What Factors Affect Mortgage Interest Rates?
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Mortgage interest rates can add, or subtract, many thousands of dollars to the price of your home. Interest rates affect our planning as we think about that big move. Rates low? Buy now! Rates high? Better wait until… what exactly?
Mortgage loan rates were brought low by the Big Recession. They stayed low during a not-so-great recovery. Now, even as the recovery begins to show new vigor, interest rates are STILL relatively low. But they may not stay that way long.
What factors affect mortgage interest rates? Why do rates rise and fall? There are two types of forces at work: Macro forces, such as the economy, the housing market, etc.; and Micro forces, which are the ways YOU interact with the mortgage process.
Let’s take a look at both the Big and Small picture of mortgage interest rates, starting with Macro forces, as described by Investopedia:
Inflation chips away at buying power. It takes more money to buy things, and that includes borrowing money. As the value of money decreases due to inflation, mortgage interest rates go up to make it worth the lender’s time to make that loan. Lenders watch inflation very closely!
Specifically, the Gross Domestic Product (GDP) and the unemployment rate. More productivity and lower unemployment drives up demand and buying power. And there is only so much money to loan. More people pursuing fewer resources drives up the price of things, including mortgage interest rates. Lower productivity and higher unemployment means lower interest rates.
Same principle: more money available makes it cheaper (lower rates). Less money makes it more expensive (higher rates). A primary function of “The Fed” is to loosen or tighten the available money supply.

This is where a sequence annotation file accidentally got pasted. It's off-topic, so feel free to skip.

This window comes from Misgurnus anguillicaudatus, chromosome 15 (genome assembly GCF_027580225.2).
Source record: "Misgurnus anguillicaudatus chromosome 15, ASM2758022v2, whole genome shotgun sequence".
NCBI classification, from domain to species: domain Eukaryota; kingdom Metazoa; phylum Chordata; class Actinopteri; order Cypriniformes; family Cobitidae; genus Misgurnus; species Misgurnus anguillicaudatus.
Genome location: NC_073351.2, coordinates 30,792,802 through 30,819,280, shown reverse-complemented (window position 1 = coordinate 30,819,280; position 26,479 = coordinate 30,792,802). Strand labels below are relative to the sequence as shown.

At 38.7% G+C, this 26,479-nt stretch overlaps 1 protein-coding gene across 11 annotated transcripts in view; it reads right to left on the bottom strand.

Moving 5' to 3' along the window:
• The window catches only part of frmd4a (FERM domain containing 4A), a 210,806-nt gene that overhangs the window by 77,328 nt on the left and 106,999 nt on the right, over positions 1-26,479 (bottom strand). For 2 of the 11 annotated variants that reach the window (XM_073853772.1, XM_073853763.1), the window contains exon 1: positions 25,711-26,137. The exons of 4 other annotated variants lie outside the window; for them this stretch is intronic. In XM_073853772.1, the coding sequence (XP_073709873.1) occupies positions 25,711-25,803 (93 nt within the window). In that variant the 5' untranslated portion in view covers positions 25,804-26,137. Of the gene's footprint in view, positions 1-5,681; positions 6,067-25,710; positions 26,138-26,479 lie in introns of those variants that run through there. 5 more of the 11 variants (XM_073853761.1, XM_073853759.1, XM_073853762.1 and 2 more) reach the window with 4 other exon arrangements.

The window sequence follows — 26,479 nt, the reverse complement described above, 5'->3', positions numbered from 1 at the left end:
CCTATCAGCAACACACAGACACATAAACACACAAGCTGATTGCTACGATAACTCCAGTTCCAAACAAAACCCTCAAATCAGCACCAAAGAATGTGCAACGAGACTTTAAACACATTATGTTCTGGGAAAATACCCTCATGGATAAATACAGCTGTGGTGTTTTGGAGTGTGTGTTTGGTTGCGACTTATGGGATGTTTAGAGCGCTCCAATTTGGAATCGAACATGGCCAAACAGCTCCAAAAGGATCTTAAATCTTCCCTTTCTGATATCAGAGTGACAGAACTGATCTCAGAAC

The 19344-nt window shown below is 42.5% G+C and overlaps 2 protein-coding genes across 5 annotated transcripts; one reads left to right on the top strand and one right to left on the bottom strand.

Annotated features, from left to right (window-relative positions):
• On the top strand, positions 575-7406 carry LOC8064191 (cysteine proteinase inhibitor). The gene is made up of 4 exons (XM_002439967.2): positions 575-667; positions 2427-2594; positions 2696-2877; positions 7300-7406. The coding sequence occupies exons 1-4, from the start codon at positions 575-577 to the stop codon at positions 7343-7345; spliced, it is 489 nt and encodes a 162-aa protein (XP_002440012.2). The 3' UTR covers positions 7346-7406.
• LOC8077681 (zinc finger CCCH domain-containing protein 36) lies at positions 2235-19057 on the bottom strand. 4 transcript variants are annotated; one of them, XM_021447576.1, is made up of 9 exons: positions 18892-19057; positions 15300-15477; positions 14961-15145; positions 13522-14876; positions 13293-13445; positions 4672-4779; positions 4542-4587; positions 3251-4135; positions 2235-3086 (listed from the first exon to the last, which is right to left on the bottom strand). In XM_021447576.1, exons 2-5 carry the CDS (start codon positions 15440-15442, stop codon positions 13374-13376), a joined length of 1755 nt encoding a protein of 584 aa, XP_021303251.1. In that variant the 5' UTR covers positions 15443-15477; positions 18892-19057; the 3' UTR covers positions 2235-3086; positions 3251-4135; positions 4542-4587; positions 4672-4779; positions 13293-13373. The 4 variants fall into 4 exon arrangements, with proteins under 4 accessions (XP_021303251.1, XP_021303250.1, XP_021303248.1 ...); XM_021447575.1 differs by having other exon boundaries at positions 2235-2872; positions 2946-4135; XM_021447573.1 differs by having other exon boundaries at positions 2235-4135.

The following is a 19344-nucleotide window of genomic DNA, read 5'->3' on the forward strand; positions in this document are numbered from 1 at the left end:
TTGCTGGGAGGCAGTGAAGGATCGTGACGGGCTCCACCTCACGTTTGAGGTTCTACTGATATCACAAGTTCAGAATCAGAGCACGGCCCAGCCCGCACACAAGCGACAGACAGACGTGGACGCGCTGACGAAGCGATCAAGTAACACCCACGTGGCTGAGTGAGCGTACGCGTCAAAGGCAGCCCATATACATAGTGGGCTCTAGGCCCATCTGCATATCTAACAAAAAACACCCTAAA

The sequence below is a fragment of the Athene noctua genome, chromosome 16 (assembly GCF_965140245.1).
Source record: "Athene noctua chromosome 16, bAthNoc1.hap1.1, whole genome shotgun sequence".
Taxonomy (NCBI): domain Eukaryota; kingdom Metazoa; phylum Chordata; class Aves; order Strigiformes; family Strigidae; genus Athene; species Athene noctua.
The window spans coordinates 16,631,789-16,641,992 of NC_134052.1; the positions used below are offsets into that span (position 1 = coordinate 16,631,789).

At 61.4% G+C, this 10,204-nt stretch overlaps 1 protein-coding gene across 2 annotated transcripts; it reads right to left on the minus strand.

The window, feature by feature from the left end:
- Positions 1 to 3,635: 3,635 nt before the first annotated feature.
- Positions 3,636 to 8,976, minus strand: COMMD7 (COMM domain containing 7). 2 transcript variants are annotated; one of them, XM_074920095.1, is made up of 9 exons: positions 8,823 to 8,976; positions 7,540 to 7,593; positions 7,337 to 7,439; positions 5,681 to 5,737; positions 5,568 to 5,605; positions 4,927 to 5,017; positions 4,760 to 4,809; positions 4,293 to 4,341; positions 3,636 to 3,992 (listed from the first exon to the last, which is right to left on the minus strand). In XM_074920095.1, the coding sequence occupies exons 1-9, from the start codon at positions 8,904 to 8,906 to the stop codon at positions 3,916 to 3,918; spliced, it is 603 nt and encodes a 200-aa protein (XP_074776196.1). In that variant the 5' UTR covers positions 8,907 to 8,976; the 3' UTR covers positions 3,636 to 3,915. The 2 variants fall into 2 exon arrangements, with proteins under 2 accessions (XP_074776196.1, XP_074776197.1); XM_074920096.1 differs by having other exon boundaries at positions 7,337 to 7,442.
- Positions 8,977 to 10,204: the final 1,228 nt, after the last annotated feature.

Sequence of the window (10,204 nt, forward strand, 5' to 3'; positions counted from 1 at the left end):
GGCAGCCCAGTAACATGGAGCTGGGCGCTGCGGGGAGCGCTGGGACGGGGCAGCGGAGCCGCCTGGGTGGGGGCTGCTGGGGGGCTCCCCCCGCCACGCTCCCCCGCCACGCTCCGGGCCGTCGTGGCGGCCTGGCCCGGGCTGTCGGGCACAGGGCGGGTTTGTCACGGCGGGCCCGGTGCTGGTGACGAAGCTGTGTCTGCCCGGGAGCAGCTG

This is a little complex, but it’s one of the biggest factors affecting mortgage interest rates. One big way that banks and lending institutions attract investors is by offering Mortgage Backed Securities (MBS). Investors want high yields, the kind that high interest rates bring. At the same time, the banks are competing with government Treasury bonds for those same investors. Being the government, Treasuries have the power to set the bar of competition. Treasuries sit at a certain interest rate, with Lender securities a couple of points higher. Private securities have to offer investors bigger gains to offset their risk, because Treasury returns are guaranteed while private securities aren’t. Basically, if Treasury rates are low, then mortgage rates are also low, which is the state of things right now.
Much simpler! If fewer homes are being built or resold, demand for mortgage loans decreases, and rates drop.
That’s the rundown of Macro factors that affect mortgage loan rates. The details may be a little hard to follow, but one takeaway is that, however it works, rates are still low. Will they stay that way? History says maybe not. So take advantage of low rates, and contact New South Mortgage, Charleston’s trusted name for nearly 20 years!
Next time: the things YOU do to affect mortgage loan rates!